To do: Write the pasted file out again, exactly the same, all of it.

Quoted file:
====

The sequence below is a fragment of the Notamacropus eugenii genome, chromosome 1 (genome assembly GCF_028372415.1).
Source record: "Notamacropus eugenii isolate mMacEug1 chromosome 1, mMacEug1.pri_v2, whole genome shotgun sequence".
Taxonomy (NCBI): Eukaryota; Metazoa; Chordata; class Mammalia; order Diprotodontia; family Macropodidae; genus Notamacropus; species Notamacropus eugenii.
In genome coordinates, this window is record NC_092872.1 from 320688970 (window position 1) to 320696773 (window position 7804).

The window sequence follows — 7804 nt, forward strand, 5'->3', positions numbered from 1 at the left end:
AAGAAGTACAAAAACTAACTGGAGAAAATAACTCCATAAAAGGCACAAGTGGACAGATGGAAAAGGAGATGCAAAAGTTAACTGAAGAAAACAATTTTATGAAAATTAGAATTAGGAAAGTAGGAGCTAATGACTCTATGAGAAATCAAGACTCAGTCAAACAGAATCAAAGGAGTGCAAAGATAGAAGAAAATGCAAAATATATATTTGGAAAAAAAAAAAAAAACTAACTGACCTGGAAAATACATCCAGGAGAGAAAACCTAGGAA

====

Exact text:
The sequence below is a fragment of the Notamacropus eugenii genome, chromosome 1 (genome assembly GCF_028372415.1).
Source record: "Notamacropus eugenii isolate mMacEug1 chromosome 1, mMacEug1.pri_v2, whole genome shotgun sequence".
Taxonomy (NCBI): Eukaryota; Metazoa; Chordata; class Mammalia; order Diprotodontia; family Macropodidae; genus Notamacropus; species Notamacropus eugenii.
In genome coordinates, this window is record NC_092872.1 from 320688970 (window position 1) to 320696773 (window position 7804).

The window sequence follows — 7804 nt, forward strand, 5'->3', positions numbered from 1 at the left end:
AAGAAGTACAAAAACTAACTGGAGAAAATAACTCCATAAAAGGCACAAGTGGACAGATGGAAAAGGAGATGCAAAAGTTAACTGAAGAAAACAATTTTATGAAAATTAGAATTAGGAAAGTAGGAGCTAATGACTCTATGAGAAATCAAGACTCAGTCAAACAGAATCAAAGGAGTGCAAAGATAGAAGAAAATGCAAAATATATATTTGGAAAAAAAAAAAAAAACTAACTGACCTGGAAAATACATCCAGGAGAGAAAACCTAGGAA